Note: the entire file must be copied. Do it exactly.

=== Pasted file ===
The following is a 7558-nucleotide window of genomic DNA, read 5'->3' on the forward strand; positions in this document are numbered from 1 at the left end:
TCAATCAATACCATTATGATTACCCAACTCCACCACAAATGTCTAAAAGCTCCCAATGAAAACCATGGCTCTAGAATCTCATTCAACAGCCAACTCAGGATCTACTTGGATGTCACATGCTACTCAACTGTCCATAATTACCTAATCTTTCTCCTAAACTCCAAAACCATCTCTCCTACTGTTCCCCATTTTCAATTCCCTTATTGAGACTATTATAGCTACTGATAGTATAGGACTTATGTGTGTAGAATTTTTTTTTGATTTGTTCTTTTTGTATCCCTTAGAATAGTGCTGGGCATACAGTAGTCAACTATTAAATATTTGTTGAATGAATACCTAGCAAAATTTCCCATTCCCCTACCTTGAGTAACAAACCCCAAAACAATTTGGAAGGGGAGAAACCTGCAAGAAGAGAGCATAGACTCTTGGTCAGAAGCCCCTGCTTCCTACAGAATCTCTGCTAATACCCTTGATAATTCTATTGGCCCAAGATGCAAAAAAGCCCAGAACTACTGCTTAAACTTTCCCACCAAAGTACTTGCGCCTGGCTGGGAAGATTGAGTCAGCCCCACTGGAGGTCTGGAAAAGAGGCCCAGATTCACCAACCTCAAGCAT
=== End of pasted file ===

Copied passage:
The following is a 7558-nucleotide window of genomic DNA, read 5'->3' on the forward strand; positions in this document are numbered from 1 at the left end:
TCAATCAATACCATTATGATTACCCAACTCCACCACAAATGTCTAAAAGCTCCCAATGAAAACCATGGCTCTAGAATCTCATTCAACAGCCAACTCAGGATCTACTTGGATGTCACATGCTACTCAACTGTCCATAATTACCTAATCTTTCTCCTAAACTCCAAAACCATCTCTCCTACTGTTCCCCATTTTCAATTCCCTTATTGAGACTATTATAGCTACTGATAGTATAGGACTTATGTGTGTAGAATTTTTTTTTGATTTGTTCTTTTTGTATCCCTTAGAATAGTGCTGGGCATACAGTAGTCAACTATTAAATATTTGTTGAATGAATACCTAGCAAAATTTCCCATTCCCCTACCTTGAGTAACAAACCCCAAAACAATTTGGAAGGGGAGAAACCTGCAAGAAGAGAGCATAGACTCTTGGTCAGAAGCCCCTGCTTCCTACAGAATCTCTGCTAATACCCTTGATAATTCTATTGGCCCAAGATGCAAAAAAGCCCAGAACTACTGCTTAAACTTTCCCACCAAAGTACTTGCGCCTGGCTGGGAAGATTGAGTCAGCCCCACTGGAGGTCTGGAAAAGAGGCCCAGATTCACCAACCTCAAGCAT